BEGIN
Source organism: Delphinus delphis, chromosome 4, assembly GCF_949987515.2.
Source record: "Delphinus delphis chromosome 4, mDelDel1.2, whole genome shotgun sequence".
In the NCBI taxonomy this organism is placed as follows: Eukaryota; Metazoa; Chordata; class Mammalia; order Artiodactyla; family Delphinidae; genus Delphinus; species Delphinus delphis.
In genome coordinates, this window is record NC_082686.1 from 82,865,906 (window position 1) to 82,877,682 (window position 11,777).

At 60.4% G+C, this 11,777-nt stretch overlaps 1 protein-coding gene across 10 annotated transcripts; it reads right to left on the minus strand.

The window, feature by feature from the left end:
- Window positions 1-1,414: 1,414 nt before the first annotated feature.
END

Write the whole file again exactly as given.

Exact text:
Source organism: Delphinus delphis, chromosome 4, assembly GCF_949987515.2.
Source record: "Delphinus delphis chromosome 4, mDelDel1.2, whole genome shotgun sequence".
In the NCBI taxonomy this organism is placed as follows: Eukaryota; Metazoa; Chordata; class Mammalia; order Artiodactyla; family Delphinidae; genus Delphinus; species Delphinus delphis.
In genome coordinates, this window is record NC_082686.1 from 82,865,906 (window position 1) to 82,877,682 (window position 11,777).

At 60.4% G+C, this 11,777-nt stretch overlaps 1 protein-coding gene across 10 annotated transcripts; it reads right to left on the minus strand.

The window, feature by feature from the left end:
- Window positions 1-1,414: 1,414 nt before the first annotated feature.